This information will allow targeted marketing designed specifically for your shopping preferences such as specific coupons based upon the sites and pages you visited, special offers based upon areas in which you may be shopping in the store, including competitive offers based upon other websites that you may be viewing, shopping lists with specific items located for your convenience when you are shopping a particular store, as well as for other in-store mapping and routing services. It also may be used for the other purposes specified in their own specific Privacy Statement.

Sharing of Information

THEY may share personal information they collect on the Site with certain service providers, some of whom may use the information for their own purposes. For example, (i) their websites may feature live chat functionality, and the information gathered in the chat feature may be collected by or shared with a provider such as LivePerson, whose privacy policies are available at, (ii) information you submit on any Site in connection with a product review may be collected by or shared with a product review company such as Bazaarvoice, whose privacy policy is and who may publish the information in locations not affiliated with the store you shopped such as the website of the manufacturer of the product you review, and (iii) information submitted on their Careers Website is collected by or shared with the Careers Website providers.

They may disclose information about you (i) if required to do so by law, regulation or legal process, such as a court order or subpoena; (ii) in response to requests by government agencies, such as law enforcement authorities; or (iii) when we believe disclosure is necessary or appropriate to prevent physical, financial or other harm, injury or loss; (iv) in connection with an investigation of suspected or actual unlawful activity; or (v) to assist in collecting debt owed by you.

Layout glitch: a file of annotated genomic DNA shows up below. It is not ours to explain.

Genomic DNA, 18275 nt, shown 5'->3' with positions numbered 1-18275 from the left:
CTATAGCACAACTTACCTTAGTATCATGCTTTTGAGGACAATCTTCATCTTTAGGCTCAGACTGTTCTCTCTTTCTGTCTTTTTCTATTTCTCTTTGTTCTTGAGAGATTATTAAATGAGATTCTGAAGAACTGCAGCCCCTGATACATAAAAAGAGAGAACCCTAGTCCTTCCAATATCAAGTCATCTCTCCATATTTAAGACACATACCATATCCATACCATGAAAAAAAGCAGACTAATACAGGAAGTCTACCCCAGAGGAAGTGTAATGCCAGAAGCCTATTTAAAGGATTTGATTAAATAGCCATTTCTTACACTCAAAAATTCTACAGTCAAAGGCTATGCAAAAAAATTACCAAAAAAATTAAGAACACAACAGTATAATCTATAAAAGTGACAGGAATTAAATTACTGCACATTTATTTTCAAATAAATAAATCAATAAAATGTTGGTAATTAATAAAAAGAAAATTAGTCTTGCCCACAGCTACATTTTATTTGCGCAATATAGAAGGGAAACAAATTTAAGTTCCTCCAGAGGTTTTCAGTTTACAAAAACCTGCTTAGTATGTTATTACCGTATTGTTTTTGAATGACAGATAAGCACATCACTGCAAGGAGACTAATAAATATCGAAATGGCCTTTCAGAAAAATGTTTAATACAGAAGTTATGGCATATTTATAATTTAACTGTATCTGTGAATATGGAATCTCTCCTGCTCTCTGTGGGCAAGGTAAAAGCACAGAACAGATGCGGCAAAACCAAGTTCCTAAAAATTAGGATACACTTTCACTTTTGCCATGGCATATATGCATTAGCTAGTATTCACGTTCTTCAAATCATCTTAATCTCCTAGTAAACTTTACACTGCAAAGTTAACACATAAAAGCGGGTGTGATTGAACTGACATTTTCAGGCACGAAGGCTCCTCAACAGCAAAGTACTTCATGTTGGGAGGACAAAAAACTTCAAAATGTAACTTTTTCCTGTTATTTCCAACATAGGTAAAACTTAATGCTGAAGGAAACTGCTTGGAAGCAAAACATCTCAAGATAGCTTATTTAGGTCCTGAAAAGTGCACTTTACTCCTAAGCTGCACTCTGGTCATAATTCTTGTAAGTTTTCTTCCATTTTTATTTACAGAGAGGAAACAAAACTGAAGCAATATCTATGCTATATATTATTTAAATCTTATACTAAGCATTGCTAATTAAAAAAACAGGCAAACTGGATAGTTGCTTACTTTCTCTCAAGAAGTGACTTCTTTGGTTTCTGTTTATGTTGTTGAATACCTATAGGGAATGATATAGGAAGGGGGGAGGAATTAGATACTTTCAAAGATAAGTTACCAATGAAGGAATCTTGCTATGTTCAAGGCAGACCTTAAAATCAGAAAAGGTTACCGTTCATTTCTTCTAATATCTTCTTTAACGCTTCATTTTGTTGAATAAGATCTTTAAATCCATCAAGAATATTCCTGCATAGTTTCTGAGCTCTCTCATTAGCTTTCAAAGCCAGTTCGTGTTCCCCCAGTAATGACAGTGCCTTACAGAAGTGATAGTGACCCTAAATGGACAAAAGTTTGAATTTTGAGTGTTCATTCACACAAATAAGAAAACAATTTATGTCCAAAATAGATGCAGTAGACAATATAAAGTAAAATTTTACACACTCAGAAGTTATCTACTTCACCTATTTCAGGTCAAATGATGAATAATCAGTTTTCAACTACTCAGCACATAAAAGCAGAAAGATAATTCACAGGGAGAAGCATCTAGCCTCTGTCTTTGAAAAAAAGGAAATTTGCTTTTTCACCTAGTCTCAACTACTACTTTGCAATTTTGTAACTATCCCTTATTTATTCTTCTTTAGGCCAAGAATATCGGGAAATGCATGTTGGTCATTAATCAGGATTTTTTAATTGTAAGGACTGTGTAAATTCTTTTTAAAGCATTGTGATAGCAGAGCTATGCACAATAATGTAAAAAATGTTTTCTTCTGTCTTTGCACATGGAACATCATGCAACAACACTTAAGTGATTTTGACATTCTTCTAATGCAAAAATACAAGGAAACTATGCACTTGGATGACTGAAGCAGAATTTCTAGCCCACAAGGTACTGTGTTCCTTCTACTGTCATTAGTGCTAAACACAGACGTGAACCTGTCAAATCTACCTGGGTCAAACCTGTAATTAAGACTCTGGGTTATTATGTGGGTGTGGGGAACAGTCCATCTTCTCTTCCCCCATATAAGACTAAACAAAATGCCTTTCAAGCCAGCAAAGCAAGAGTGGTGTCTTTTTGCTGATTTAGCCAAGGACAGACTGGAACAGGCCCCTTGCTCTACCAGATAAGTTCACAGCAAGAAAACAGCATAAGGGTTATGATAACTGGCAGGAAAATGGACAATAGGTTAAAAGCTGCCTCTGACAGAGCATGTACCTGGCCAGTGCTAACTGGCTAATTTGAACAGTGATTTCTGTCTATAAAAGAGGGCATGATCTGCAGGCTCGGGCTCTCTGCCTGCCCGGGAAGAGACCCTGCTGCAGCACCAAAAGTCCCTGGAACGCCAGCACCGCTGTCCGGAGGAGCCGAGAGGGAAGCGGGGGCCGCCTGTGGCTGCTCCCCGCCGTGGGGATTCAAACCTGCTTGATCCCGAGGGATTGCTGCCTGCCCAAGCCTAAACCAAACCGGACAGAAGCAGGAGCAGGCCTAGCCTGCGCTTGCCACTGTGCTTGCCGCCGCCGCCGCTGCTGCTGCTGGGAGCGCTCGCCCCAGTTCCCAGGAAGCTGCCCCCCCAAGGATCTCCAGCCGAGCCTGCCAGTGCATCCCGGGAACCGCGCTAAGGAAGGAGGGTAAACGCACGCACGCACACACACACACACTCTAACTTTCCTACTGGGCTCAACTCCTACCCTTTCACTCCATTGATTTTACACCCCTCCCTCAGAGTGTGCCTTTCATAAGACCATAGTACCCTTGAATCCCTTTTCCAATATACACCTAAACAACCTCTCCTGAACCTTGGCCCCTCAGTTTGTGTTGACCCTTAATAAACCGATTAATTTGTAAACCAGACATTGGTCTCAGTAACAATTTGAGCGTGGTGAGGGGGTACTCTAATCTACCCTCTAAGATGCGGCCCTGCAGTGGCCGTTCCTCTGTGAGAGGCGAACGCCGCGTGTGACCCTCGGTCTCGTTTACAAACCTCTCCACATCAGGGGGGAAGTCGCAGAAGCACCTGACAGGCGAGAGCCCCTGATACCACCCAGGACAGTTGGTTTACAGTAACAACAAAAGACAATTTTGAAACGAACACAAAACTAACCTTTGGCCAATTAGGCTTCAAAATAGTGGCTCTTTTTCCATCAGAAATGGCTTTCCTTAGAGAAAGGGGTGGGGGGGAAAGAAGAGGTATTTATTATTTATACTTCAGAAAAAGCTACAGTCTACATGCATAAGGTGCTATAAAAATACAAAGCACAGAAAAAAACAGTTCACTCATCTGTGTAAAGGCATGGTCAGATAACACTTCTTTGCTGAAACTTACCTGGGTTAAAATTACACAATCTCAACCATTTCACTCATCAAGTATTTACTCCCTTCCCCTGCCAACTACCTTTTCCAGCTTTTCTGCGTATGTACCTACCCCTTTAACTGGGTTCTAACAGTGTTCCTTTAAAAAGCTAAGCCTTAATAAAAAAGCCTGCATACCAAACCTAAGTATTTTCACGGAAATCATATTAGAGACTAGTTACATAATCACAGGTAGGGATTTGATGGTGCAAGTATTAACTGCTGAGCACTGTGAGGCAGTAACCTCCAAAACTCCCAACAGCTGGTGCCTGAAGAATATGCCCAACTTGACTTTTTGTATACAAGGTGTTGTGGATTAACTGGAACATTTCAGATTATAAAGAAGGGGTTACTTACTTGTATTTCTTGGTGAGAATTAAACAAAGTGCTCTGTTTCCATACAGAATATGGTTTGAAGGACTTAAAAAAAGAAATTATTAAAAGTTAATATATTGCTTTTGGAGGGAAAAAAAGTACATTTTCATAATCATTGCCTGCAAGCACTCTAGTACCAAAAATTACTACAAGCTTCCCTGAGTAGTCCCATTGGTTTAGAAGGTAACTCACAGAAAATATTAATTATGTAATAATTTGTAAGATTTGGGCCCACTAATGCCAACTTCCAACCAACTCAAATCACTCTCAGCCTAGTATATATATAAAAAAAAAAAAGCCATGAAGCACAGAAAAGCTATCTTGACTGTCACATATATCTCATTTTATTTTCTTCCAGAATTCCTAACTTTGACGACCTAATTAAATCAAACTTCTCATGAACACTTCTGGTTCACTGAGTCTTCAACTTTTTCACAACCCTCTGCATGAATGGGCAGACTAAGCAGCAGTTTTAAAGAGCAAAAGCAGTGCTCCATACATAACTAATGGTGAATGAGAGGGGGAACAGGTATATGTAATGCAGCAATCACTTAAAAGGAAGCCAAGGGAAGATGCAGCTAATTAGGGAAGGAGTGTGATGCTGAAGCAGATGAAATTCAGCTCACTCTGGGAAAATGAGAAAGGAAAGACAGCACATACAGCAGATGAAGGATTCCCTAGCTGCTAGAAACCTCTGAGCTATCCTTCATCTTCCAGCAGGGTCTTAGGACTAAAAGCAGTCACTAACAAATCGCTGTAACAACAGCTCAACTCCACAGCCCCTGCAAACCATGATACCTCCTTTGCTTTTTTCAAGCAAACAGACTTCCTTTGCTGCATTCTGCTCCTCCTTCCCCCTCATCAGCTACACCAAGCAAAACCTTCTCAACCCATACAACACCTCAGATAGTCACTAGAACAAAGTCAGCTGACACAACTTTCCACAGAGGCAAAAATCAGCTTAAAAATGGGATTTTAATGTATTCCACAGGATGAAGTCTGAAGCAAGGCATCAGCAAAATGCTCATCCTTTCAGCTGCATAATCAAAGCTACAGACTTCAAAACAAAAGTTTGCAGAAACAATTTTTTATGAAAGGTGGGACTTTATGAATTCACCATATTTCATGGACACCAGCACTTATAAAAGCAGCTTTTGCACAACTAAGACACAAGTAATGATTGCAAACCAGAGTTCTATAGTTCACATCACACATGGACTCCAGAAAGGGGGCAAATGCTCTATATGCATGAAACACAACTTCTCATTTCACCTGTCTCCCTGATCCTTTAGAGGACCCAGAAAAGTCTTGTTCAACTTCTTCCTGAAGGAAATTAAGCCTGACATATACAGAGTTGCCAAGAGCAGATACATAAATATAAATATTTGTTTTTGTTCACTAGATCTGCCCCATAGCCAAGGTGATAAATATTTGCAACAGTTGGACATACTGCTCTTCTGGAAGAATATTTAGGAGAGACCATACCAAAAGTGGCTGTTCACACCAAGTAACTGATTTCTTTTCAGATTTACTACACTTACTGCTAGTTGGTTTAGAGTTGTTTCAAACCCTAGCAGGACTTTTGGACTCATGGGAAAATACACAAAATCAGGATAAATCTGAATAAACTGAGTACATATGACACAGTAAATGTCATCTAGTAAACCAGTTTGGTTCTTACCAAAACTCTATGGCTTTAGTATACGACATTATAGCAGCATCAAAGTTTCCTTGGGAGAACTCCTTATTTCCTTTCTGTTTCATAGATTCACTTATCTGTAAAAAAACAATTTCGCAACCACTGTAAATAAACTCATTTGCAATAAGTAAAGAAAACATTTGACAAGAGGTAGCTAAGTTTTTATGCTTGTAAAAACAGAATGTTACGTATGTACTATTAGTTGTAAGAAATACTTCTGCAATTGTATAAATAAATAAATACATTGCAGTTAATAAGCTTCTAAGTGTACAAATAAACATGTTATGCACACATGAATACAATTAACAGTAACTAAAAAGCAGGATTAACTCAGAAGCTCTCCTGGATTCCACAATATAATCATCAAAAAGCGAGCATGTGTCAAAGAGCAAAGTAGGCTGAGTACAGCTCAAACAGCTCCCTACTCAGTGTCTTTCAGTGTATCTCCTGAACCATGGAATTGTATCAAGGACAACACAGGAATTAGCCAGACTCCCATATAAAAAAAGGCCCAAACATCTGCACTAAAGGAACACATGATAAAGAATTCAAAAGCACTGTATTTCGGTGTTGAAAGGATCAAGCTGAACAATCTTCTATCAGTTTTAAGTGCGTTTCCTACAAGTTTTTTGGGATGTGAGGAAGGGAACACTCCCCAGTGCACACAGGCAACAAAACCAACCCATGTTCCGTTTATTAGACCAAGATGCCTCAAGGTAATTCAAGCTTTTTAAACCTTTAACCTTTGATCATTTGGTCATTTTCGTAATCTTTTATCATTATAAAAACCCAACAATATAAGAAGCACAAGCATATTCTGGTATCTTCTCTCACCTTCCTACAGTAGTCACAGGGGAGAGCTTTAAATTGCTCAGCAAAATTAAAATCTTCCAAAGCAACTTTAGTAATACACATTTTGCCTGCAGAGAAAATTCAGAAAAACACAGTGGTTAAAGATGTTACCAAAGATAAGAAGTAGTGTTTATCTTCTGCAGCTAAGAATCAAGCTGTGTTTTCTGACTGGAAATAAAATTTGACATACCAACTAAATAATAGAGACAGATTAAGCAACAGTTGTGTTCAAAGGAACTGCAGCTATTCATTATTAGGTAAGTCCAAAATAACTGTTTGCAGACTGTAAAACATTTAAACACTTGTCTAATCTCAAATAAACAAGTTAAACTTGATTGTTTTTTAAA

They reserve the right to transfer personal information they have about you in the event they sell or transfer all or a portion of their business or assets (including, without limitation, in the event of a reorganization, dissolution or liquidation). Should such a sale or transfer occur, they will use reasonable efforts to direct the transferee to use personal information you have provided to in a manner that is consistent with their Privacy Statement. Ya RIGHT SURE, because they really care about you!

So in a nutshell, the decision to be connected in this connected world means that you no longer have any privacy and all the data they collect about you, your device, where you go, and personal information such as your social security, drivers license, home address and more is for sale. So keep depositing those checks from your cell phone, because it’s easy, and keep doing your banking from your cell phone because it’s easy. But don’t be surprised when your identity is taken and your account is drained because you handed them the means by which to do it.

John Callahan

Facebook supports mass consumption

America has become the nation of mass consumption. There are few places other than open nature where you are not tempted to buy and consume. Technology has only increased this problem with seemingly necessary applications sold to make our lives easier. I talk to people who are doing everything they can to stay away and remain immune to this, however, it’s getting more difficult to separate ourselves they say.

In late February 2013, Facebook announced partnerships with four companies that collect lucrative behavioral data, from store loyalty card transactions and customer e-mail lists to divorce and Web browsing records. Public records are a vast treasure trove of information that is analyzed to target you for purchases.